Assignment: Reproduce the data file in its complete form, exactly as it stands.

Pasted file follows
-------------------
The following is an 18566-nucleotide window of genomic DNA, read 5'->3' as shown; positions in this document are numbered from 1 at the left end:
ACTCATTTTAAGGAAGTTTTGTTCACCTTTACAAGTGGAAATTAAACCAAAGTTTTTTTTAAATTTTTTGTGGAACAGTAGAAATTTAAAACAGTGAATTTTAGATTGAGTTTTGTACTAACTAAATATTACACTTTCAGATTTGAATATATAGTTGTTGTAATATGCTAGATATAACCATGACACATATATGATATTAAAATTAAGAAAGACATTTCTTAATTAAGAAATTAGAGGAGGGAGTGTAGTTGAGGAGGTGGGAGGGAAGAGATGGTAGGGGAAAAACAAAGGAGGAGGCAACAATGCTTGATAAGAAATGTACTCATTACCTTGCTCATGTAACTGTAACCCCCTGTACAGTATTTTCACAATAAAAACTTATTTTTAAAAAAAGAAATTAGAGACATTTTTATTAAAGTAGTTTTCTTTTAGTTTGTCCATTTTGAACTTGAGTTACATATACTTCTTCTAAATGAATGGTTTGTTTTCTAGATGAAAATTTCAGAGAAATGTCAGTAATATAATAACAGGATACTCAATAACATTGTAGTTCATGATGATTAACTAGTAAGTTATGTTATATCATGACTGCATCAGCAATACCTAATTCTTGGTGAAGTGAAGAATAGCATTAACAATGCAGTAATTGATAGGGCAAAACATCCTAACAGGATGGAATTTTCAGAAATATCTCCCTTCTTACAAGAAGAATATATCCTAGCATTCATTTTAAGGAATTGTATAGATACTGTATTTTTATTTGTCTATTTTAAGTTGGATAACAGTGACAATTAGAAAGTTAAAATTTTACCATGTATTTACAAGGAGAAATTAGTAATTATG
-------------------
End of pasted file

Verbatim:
The following is an 18566-nucleotide window of genomic DNA, read 5'->3' as shown; positions in this document are numbered from 1 at the left end:
ACTCATTTTAAGGAAGTTTTGTTCACCTTTACAAGTGGAAATTAAACCAAAGTTTTTTTTAAATTTTTTGTGGAACAGTAGAAATTTAAAACAGTGAATTTTAGATTGAGTTTTGTACTAACTAAATATTACACTTTCAGATTTGAATATATAGTTGTTGTAATATGCTAGATATAACCATGACACATATATGATATTAAAATTAAGAAAGACATTTCTTAATTAAGAAATTAGAGGAGGGAGTGTAGTTGAGGAGGTGGGAGGGAAGAGATGGTAGGGGAAAAACAAAGGAGGAGGCAACAATGCTTGATAAGAAATGTACTCATTACCTTGCTCATGTAACTGTAACCCCCTGTACAGTATTTTCACAATAAAAACTTATTTTTAAAAAAAGAAATTAGAGACATTTTTATTAAAGTAGTTTTCTTTTAGTTTGTCCATTTTGAACTTGAGTTACATATACTTCTTCTAAATGAATGGTTTGTTTTCTAGATGAAAATTTCAGAGAAATGTCAGTAATATAATAACAGGATACTCAATAACATTGTAGTTCATGATGATTAACTAGTAAGTTATGTTATATCATGACTGCATCAGCAATACCTAATTCTTGGTGAAGTGAAGAATAGCATTAACAATGCAGTAATTGATAGGGCAAAACATCCTAACAGGATGGAATTTTCAGAAATATCTCCCTTCTTACAAGAAGAATATATCCTAGCATTCATTTTAAGGAATTGTATAGATACTGTATTTTTATTTGTCTATTTTAAGTTGGATAACAGTGACAATTAGAAAGTTAAAATTTTACCATGTATTTACAAGGAGAAATTAGTAATTATG